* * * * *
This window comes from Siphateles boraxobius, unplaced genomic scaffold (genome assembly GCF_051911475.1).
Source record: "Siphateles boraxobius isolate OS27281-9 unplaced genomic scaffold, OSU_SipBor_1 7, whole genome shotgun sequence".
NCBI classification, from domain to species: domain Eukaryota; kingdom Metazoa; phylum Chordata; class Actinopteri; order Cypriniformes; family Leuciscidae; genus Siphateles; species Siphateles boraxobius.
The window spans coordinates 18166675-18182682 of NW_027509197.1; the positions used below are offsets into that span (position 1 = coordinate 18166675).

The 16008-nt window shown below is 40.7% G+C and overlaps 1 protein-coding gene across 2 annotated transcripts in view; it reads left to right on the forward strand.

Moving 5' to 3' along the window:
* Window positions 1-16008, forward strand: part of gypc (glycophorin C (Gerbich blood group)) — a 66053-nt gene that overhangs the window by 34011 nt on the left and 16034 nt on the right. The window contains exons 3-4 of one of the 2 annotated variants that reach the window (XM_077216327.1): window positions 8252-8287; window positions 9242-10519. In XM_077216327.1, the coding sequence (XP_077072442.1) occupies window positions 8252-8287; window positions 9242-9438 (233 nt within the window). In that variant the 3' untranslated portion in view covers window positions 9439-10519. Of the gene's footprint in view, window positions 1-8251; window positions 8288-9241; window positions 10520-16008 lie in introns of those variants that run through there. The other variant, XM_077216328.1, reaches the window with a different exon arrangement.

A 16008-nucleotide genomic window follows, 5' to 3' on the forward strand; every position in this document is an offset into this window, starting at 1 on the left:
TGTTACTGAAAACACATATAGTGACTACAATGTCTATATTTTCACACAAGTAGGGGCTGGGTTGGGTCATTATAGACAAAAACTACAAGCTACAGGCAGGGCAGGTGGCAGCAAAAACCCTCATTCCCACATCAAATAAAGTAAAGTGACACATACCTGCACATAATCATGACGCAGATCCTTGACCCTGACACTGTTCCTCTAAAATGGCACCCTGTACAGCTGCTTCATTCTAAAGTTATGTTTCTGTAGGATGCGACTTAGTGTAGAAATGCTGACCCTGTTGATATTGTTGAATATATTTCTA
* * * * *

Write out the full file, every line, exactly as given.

This window comes from Siphateles boraxobius, unplaced genomic scaffold (genome assembly GCF_051911475.1).
Source record: "Siphateles boraxobius isolate OS27281-9 unplaced genomic scaffold, OSU_SipBor_1 7, whole genome shotgun sequence".
NCBI classification, from domain to species: domain Eukaryota; kingdom Metazoa; phylum Chordata; class Actinopteri; order Cypriniformes; family Leuciscidae; genus Siphateles; species Siphateles boraxobius.
The window spans coordinates 18166675-18182682 of NW_027509197.1; the positions used below are offsets into that span (position 1 = coordinate 18166675).

The 16008-nt window shown below is 40.7% G+C and overlaps 1 protein-coding gene across 2 annotated transcripts in view; it reads left to right on the forward strand.

Moving 5' to 3' along the window:
* Window positions 1-16008, forward strand: part of gypc (glycophorin C (Gerbich blood group)) — a 66053-nt gene that overhangs the window by 34011 nt on the left and 16034 nt on the right. The window contains exons 3-4 of one of the 2 annotated variants that reach the window (XM_077216327.1): window positions 8252-8287; window positions 9242-10519. In XM_077216327.1, the coding sequence (XP_077072442.1) occupies window positions 8252-8287; window positions 9242-9438 (233 nt within the window). In that variant the 3' untranslated portion in view covers window positions 9439-10519. Of the gene's footprint in view, window positions 1-8251; window positions 8288-9241; window positions 10520-16008 lie in introns of those variants that run through there. The other variant, XM_077216328.1, reaches the window with a different exon arrangement.

A 16008-nucleotide genomic window follows, 5' to 3' on the forward strand; every position in this document is an offset into this window, starting at 1 on the left:
TGTTACTGAAAACACATATAGTGACTACAATGTCTATATTTTCACACAAGTAGGGGCTGGGTTGGGTCATTATAGACAAAAACTACAAGCTACAGGCAGGGCAGGTGGCAGCAAAAACCCTCATTCCCACATCAAATAAAGTAAAGTGACACATACCTGCACATAATCATGACGCAGATCCTTGACCCTGACACTGTTCCTCTAAAATGGCACCCTGTACAGCTGCTTCATTCTAAAGTTATGTTTCTGTAGGATGCGACTTAGTGTAGAAATGCTGACCCTGTTGATATTGTTGAATATATTTCTA